The Old Sandlot

It was 1987, I was a towering 4′ (maybe) 6″ menace from the mound. I had perfected two pitches. A mean sinker and an un-hittable fastball with pinpoint accuracy. But then came that one fateful day during our team warm up. We were all near the back fence playing catch and loosening up. The ball was up in the air, I went back, caught the ball, turned my head and found the fence. Blood gushed out of a deep gash a quarter of inch under my right eye, and it was off to the ER to get stitches. I was supposed to pitch that game, but instead, the coach’s son took the mound, and I never pitched again. Would I have been the original “dice-k”? Probably not, but who knows how long I could’ve played baseball for? High school? College? Minors? Oh well, missed opportunity.

Life is full of those. Some are really insignificant, like driving down the highway and realizing you need gas just as you pass a gas station only to find that all the ones you pass now are 2 cents more. And then some are really significant, with eternal ramifications.

The other day, I was in the kitchen with my cousin talking about questions kids ask, and the following conversation ensued:

cousin: Cameron asked me a hard question the other day.
me: Oh yeah? What did he ask?
cousin: He asked, “If I’m good, will God bring me back to life?” Do you see how hard that question is?
me: What did you say?
cousin: I asked Cameron why he asked that question. Cameron’s teacher had told him that God brought Jesus back to life after he died.
me: That is a tricky question.

And that was pretty much the last thing I said. All along, in my head, I was thinking, perfect opportunity to explain the amazing grace that God offers. He does want to bring us back to life, in fact, he wants to give us eternal life. But all I could muster was “That is a tricky question.” Missed opportunity? Uh…what do you think? And that’s what I do for a living – sorta. I share with students all the time about Christ and I couldn’t share with my very own nephew.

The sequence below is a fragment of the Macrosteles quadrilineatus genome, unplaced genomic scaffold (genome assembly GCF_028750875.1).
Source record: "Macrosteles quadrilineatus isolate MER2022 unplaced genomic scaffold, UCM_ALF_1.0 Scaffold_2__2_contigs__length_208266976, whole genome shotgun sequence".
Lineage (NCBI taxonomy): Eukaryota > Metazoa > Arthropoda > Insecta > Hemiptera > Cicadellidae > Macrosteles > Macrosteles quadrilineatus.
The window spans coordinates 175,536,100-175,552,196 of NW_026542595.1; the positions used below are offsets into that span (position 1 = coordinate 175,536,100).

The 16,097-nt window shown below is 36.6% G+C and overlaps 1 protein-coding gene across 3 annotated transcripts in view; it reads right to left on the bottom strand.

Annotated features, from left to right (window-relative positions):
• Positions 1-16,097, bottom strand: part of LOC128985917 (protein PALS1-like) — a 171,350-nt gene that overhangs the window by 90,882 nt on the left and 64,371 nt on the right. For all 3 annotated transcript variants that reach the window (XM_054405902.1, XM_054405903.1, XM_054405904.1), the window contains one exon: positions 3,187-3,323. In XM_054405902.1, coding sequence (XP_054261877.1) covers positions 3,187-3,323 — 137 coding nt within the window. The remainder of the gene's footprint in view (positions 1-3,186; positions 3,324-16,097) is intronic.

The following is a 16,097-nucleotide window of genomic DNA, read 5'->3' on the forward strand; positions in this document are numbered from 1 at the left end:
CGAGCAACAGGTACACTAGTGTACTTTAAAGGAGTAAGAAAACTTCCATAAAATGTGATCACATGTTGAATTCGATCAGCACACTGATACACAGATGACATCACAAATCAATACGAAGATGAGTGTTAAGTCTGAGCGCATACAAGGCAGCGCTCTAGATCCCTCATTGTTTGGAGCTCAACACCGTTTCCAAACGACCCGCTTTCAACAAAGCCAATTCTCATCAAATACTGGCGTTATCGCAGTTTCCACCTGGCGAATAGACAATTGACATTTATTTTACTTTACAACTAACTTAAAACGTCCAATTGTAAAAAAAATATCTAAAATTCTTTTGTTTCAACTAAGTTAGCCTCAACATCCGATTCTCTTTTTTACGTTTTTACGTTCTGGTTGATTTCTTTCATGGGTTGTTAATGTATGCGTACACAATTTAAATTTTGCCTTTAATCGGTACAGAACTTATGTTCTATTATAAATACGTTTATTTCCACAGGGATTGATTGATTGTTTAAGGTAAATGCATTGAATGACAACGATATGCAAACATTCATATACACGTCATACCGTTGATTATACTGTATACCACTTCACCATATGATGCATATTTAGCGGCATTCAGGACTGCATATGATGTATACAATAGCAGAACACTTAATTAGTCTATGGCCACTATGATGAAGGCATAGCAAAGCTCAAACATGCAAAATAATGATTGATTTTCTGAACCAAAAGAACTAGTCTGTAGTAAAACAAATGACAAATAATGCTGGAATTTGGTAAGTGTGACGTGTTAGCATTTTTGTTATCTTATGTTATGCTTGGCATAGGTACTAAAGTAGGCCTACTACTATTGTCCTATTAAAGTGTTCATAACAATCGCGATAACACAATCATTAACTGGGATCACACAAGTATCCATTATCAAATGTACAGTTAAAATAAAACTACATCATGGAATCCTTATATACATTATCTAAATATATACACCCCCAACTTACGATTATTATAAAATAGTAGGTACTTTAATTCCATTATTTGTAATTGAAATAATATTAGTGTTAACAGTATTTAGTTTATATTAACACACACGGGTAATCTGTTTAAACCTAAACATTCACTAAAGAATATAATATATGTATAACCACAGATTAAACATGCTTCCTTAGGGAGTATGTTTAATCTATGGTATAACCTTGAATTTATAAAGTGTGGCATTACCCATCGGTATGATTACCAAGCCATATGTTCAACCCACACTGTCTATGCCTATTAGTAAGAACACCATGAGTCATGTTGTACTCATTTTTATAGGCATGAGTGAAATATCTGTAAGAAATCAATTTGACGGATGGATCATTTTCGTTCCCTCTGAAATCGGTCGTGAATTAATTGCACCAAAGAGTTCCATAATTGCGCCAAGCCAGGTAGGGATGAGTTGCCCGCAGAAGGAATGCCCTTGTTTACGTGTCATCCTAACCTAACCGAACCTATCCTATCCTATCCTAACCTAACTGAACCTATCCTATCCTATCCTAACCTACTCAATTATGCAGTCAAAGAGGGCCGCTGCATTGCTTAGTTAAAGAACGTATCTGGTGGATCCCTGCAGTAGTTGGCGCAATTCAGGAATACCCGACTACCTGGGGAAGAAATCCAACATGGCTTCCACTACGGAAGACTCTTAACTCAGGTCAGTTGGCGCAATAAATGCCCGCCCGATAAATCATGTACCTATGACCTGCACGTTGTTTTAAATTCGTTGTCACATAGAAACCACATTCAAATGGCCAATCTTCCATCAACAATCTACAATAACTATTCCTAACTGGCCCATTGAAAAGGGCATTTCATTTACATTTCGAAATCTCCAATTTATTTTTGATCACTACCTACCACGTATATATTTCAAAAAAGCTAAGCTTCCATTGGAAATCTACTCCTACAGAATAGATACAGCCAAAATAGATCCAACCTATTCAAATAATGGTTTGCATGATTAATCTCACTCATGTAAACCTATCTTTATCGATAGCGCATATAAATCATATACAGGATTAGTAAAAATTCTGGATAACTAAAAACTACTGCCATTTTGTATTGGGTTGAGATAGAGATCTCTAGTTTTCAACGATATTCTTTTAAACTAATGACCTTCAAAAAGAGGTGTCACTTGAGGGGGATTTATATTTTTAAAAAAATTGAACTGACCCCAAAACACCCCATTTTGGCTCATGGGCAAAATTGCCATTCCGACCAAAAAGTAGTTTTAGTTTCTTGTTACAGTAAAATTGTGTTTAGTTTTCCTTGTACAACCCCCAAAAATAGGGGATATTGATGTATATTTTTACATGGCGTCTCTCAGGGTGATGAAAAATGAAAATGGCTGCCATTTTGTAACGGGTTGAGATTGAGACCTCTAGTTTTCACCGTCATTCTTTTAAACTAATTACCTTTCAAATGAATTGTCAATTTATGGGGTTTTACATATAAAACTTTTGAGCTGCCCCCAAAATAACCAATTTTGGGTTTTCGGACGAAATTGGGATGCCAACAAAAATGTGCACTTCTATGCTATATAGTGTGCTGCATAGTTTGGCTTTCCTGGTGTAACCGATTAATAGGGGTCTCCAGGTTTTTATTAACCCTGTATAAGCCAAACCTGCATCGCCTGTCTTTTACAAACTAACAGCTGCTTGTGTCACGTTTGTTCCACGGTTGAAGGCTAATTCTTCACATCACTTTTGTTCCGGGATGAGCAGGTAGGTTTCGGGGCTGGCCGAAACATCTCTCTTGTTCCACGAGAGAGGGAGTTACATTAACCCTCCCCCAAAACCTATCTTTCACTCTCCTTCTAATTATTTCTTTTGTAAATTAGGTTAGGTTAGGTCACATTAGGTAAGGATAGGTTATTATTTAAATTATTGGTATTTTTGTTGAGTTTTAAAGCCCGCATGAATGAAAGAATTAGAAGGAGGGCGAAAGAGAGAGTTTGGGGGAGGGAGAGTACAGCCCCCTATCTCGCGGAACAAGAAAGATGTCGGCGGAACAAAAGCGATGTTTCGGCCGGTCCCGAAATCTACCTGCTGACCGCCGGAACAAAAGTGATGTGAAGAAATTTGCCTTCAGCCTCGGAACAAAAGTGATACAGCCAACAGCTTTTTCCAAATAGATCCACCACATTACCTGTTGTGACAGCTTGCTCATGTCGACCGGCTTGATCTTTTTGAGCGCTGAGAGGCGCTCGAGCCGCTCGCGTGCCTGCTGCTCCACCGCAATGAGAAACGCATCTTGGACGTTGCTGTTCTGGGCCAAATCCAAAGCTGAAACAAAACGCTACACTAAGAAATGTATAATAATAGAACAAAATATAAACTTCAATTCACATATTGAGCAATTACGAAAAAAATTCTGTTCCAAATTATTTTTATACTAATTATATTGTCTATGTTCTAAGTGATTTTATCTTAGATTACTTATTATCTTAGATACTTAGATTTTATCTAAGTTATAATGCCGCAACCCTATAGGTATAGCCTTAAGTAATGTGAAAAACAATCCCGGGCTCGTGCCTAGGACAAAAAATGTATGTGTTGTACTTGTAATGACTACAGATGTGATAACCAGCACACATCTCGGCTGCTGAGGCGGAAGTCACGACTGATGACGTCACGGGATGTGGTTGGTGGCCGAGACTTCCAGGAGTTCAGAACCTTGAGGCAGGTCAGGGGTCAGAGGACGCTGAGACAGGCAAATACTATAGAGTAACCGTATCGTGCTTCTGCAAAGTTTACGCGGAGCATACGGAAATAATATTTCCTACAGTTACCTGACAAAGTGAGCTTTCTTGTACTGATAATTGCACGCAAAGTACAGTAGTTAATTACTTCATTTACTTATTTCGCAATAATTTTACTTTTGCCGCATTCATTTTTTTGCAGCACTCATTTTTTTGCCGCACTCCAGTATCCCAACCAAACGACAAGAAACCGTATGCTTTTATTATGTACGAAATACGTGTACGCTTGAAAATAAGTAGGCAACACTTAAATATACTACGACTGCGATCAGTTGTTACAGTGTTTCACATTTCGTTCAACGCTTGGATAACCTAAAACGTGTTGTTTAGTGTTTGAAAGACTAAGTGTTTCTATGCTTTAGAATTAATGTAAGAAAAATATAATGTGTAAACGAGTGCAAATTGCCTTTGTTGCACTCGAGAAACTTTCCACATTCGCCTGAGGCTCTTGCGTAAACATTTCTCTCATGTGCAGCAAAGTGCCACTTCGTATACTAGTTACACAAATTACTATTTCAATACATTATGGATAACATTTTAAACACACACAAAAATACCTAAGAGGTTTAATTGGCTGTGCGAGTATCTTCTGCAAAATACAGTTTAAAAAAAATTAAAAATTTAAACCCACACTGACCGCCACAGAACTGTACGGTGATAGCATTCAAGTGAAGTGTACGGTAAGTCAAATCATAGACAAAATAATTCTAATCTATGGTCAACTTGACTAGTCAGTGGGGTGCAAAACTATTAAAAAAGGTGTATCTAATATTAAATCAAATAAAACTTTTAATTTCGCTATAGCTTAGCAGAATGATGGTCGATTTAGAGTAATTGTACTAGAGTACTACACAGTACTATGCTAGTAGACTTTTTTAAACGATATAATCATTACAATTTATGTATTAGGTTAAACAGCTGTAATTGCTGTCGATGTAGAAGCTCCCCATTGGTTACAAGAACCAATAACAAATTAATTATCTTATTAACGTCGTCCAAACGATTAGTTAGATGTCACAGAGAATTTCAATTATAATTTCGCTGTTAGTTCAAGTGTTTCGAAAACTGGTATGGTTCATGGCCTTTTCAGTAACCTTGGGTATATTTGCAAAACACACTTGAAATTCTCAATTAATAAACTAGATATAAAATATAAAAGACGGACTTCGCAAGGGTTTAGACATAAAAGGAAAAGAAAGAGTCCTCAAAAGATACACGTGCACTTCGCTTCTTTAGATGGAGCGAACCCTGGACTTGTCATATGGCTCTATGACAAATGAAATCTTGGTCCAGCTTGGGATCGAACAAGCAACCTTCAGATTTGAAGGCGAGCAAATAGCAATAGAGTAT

Posted by Truman


Deja Vu

Tony Scott. The director that brought us great profound movie lines like “I don’t like you because you’re dangerous.” “That’s right! Ice….man. I am dangerous.” Or good mind numbing action dramas like “Crimson Tide” or “Enemy of the State”. “Deja Vu” did not disappoint. I enjoyed it for several reasons. Denzel. Enough said. The movie was filmed and released in New Orleans while I was living in the city post Katrina. And the never-gets-old idea of time travel. But something that really stuck out to me was a simple dialogue exchange that happened twice in the movie.

Being a follower of Christ, my desire is to know Him and love Him as best as I can. Integral to that is to love others as best as I can. And in loving others as best as I can, it would only make sense to share with them that which is most important to me, that which promises a fullness of life, that which promises hope and freedom.

In my line of work, talking to students about Christ inevitably yields a wide range of responses. More often than not, students choose to pursue their own “god”, be it their success, material gain, social acceptance, etc. When I wrestle with our responsibility in evangelism, or challenge the students involved in our ministry with evangelism, a common thought always comes up. My friends just don’t seem to be responding to the gospel. I’m afraid I might offend them. Should I keep sharing?

Tony Scott has directed his fair share of movies and definitely knows how to entertain. But one thing he showed me in “Deja Vu” was that he understood another simple truth that so many Christians often forget.

“What if you had to tell someone the most important thing in the world, but you knew they’d never believe you?”

“I’d try.”

Posted by Truman